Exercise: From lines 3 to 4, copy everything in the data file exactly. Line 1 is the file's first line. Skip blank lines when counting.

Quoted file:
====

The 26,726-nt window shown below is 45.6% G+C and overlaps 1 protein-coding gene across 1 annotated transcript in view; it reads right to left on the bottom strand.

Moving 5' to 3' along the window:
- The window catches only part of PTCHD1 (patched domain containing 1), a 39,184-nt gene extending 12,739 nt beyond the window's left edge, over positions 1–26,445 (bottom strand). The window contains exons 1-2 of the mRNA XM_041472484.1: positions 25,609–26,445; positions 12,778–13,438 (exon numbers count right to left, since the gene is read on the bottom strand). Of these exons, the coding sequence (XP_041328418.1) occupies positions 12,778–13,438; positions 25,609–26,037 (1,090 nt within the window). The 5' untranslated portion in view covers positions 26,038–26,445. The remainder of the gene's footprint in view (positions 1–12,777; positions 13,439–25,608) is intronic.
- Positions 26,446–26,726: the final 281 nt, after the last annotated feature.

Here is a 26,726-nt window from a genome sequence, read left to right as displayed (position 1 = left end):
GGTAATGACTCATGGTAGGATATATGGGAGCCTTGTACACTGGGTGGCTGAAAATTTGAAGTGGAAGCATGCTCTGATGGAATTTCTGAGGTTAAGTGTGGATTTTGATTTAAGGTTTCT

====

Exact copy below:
- The window catches only part of PTCHD1 (patched domain containing 1), a 39,184-nt gene extending 12,739 nt beyond the window's left edge, over positions 1–26,445 (bottom strand). The window contains exons 1-2 of the mRNA XM_041472484.1: positions 25,609–26,445; positions 12,778–13,438 (exon numbers count right to left, since the gene is read on the bottom strand). Of these exons, the coding sequence (XP_041328418.1) occupies positions 12,778–13,438; positions 25,609–26,037 (1,090 nt within the window). The 5' untranslated portion in view covers positions 26,038–26,445. The remainder of the gene's footprint in view (positions 1–12,777; positions 13,439–25,608) is intronic.
- Positions 26,446–26,726: the final 281 nt, after the last annotated feature.